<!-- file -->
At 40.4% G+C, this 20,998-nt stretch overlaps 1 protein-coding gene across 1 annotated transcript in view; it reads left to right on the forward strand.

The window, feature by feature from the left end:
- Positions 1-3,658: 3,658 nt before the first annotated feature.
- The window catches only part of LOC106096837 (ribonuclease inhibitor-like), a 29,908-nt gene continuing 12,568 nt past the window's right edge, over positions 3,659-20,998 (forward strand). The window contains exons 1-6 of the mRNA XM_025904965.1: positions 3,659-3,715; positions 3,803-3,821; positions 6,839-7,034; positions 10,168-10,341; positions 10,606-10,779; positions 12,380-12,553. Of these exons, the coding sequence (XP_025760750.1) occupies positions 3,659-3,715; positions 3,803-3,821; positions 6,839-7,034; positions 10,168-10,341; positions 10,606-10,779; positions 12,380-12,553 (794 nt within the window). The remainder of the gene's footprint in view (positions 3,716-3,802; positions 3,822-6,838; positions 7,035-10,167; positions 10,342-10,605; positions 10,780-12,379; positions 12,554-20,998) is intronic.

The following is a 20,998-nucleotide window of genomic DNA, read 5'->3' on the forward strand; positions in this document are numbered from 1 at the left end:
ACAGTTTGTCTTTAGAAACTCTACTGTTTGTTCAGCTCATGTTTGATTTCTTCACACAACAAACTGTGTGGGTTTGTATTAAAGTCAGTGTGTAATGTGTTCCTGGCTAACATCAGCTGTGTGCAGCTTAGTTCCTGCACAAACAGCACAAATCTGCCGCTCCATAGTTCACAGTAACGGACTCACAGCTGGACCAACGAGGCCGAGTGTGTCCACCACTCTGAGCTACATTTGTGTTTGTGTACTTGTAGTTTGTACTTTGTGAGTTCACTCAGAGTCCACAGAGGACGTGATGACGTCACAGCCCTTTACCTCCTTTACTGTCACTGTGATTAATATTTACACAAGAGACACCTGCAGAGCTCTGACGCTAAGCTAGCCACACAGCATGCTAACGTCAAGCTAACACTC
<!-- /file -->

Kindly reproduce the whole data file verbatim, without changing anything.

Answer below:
At 40.4% G+C, this 20,998-nt stretch overlaps 1 protein-coding gene across 1 annotated transcript in view; it reads left to right on the forward strand.

The window, feature by feature from the left end:
- Positions 1-3,658: 3,658 nt before the first annotated feature.
- The window catches only part of LOC106096837 (ribonuclease inhibitor-like), a 29,908-nt gene continuing 12,568 nt past the window's right edge, over positions 3,659-20,998 (forward strand). The window contains exons 1-6 of the mRNA XM_025904965.1: positions 3,659-3,715; positions 3,803-3,821; positions 6,839-7,034; positions 10,168-10,341; positions 10,606-10,779; positions 12,380-12,553. Of these exons, the coding sequence (XP_025760750.1) occupies positions 3,659-3,715; positions 3,803-3,821; positions 6,839-7,034; positions 10,168-10,341; positions 10,606-10,779; positions 12,380-12,553 (794 nt within the window). The remainder of the gene's footprint in view (positions 3,716-3,802; positions 3,822-6,838; positions 7,035-10,167; positions 10,342-10,605; positions 10,780-12,379; positions 12,554-20,998) is intronic.

The following is a 20,998-nucleotide window of genomic DNA, read 5'->3' on the forward strand; positions in this document are numbered from 1 at the left end:
ACAGTTTGTCTTTAGAAACTCTACTGTTTGTTCAGCTCATGTTTGATTTCTTCACACAACAAACTGTGTGGGTTTGTATTAAAGTCAGTGTGTAATGTGTTCCTGGCTAACATCAGCTGTGTGCAGCTTAGTTCCTGCACAAACAGCACAAATCTGCCGCTCCATAGTTCACAGTAACGGACTCACAGCTGGACCAACGAGGCCGAGTGTGTCCACCACTCTGAGCTACATTTGTGTTTGTGTACTTGTAGTTTGTACTTTGTGAGTTCACTCAGAGTCCACAGAGGACGTGATGACGTCACAGCCCTTTACCTCCTTTACTGTCACTGTGATTAATATTTACACAAGAGACACCTGCAGAGCTCTGACGCTAAGCTAGCCACACAGCATGCTAACGTCAAGCTAACACTC